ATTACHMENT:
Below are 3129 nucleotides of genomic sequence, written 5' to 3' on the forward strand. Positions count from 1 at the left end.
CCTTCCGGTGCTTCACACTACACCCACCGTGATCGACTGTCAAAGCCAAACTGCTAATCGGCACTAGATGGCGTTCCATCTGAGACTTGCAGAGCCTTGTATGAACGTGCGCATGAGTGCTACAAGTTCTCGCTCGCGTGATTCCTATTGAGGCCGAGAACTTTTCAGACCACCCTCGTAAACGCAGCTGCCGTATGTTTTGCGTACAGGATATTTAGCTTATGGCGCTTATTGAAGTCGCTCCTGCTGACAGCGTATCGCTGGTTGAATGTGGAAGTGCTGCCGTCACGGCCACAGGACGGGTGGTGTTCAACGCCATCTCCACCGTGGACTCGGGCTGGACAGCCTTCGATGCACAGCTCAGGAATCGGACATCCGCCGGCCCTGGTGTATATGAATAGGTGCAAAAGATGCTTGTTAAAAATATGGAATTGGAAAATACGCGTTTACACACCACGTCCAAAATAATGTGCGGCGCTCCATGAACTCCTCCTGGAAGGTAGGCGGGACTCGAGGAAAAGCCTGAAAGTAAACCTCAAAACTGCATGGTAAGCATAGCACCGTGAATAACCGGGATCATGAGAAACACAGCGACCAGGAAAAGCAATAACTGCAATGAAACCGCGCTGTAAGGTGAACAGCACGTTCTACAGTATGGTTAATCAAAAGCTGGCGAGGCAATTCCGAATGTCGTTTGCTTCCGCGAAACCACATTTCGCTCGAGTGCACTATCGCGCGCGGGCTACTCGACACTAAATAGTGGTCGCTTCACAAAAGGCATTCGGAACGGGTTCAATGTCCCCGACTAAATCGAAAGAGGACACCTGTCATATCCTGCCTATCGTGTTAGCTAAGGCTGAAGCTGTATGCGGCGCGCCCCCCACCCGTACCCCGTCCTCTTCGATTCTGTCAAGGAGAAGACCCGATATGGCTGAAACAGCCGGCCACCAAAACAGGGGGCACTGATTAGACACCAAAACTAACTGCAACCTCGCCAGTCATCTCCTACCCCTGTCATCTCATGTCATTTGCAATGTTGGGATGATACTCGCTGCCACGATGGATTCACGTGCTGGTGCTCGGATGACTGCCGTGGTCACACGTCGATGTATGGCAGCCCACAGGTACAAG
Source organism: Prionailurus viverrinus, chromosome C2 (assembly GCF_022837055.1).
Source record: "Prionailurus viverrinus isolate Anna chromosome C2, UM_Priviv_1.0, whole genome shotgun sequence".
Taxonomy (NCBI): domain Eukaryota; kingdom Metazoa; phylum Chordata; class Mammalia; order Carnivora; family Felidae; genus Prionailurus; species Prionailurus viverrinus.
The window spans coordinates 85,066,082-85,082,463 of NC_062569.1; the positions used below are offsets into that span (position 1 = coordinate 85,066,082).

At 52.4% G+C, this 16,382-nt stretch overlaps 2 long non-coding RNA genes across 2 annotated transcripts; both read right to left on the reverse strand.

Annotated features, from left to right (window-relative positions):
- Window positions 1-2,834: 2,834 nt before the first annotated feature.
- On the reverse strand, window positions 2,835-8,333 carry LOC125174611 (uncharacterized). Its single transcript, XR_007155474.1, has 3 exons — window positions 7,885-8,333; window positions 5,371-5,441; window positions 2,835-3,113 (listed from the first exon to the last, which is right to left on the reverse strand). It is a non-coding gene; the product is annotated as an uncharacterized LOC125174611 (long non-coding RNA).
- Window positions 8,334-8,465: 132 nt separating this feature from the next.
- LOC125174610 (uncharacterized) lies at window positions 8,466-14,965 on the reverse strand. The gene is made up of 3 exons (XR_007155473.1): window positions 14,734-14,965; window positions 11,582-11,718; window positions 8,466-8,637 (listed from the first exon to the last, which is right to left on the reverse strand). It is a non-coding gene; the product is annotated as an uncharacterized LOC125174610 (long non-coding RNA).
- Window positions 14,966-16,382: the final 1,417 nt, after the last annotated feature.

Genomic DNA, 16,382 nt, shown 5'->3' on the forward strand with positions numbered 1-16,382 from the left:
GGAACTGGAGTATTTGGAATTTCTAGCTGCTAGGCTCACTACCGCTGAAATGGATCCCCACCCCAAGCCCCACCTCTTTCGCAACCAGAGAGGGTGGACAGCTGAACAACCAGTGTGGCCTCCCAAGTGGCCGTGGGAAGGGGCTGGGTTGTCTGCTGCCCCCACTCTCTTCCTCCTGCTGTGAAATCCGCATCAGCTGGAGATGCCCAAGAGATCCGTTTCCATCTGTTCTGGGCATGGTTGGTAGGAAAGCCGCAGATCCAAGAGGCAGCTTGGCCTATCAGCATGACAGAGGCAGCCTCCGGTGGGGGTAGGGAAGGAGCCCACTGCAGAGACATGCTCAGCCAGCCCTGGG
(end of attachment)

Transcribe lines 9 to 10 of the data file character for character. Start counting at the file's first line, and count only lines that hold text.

- Window positions 1-2,834: 2,834 nt before the first annotated feature.
- On the reverse strand, window positions 2,835-8,333 carry LOC125174611 (uncharacterized). Its single transcript, XR_007155474.1, has 3 exons — window positions 7,885-8,333; window positions 5,371-5,441; window positions 2,835-3,113 (listed from the first exon to the last, which is right to left on the reverse strand). It is a non-coding gene; the product is annotated as an uncharacterized LOC125174611 (long non-coding RNA).